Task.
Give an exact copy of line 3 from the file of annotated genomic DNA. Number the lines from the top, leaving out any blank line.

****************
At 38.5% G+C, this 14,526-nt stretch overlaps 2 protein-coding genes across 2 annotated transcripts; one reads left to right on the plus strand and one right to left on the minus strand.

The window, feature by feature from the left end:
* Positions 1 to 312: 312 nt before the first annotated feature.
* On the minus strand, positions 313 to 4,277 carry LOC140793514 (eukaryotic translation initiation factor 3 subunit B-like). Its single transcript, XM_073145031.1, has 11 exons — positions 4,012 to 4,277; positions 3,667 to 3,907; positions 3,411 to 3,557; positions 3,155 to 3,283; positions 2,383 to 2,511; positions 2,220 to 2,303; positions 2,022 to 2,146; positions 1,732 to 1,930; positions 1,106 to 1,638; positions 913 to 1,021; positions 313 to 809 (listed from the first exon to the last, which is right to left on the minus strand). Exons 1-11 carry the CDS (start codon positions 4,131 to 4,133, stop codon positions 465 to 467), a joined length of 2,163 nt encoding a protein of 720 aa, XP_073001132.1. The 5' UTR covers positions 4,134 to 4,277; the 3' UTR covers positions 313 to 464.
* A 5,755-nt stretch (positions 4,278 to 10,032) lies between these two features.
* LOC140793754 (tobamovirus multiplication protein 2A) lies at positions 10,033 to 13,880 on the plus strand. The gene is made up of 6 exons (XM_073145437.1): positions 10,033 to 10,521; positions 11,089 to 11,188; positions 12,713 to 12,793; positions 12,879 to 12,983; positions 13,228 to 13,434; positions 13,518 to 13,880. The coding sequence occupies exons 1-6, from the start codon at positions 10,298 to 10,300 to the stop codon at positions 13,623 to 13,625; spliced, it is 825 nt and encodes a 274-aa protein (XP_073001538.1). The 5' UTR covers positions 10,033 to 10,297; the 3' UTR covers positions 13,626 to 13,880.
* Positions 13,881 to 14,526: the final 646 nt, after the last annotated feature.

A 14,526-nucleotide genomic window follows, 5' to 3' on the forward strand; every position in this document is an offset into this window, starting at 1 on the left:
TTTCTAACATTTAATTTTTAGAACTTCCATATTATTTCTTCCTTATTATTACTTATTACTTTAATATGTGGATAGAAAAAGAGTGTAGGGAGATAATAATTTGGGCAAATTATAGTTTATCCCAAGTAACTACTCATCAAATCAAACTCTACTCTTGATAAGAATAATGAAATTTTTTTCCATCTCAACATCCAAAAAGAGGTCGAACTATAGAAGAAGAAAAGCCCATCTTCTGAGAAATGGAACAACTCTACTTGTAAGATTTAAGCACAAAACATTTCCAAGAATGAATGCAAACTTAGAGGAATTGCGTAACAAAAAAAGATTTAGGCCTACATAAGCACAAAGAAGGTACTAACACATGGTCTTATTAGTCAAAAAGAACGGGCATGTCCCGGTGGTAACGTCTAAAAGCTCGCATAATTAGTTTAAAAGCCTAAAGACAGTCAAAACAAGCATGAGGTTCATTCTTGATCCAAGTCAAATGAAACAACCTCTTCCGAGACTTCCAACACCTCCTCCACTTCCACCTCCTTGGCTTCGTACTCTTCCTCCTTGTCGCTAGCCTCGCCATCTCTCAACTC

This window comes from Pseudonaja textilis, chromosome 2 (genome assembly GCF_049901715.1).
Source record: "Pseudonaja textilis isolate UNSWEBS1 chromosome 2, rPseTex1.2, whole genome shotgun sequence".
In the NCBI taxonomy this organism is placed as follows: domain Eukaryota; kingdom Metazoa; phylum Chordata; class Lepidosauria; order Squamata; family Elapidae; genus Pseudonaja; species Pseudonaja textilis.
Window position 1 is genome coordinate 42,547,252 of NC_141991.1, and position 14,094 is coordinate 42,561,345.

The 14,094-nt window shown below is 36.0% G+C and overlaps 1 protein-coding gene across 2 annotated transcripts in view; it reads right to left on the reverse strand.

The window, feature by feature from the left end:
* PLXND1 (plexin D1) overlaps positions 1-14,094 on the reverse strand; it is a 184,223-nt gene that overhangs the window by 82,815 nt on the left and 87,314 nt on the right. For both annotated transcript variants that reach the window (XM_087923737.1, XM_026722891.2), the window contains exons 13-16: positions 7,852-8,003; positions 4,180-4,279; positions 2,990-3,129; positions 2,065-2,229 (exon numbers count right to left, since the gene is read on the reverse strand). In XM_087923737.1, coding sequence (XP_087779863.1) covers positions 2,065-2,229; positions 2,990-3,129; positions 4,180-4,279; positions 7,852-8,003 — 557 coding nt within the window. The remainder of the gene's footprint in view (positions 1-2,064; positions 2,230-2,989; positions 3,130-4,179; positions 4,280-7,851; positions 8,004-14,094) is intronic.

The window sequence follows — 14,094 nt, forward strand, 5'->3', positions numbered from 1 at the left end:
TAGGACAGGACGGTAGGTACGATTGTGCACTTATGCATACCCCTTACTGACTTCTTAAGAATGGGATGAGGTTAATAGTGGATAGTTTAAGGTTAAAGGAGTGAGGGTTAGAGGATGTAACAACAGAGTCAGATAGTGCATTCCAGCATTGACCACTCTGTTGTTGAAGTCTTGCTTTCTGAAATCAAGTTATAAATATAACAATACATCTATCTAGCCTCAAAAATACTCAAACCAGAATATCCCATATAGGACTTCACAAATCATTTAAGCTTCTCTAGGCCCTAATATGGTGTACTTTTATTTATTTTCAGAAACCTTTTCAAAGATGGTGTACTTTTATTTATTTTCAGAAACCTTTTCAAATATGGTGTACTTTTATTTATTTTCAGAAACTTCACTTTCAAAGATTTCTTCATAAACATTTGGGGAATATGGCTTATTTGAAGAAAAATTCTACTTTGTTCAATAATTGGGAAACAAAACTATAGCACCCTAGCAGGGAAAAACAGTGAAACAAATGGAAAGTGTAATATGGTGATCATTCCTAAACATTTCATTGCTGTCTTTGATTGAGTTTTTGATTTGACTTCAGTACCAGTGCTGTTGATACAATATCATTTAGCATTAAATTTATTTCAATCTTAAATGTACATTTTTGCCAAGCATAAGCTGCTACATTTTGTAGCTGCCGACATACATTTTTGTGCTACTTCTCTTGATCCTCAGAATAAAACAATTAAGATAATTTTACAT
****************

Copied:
* Positions 1 to 312: 312 nt before the first annotated feature.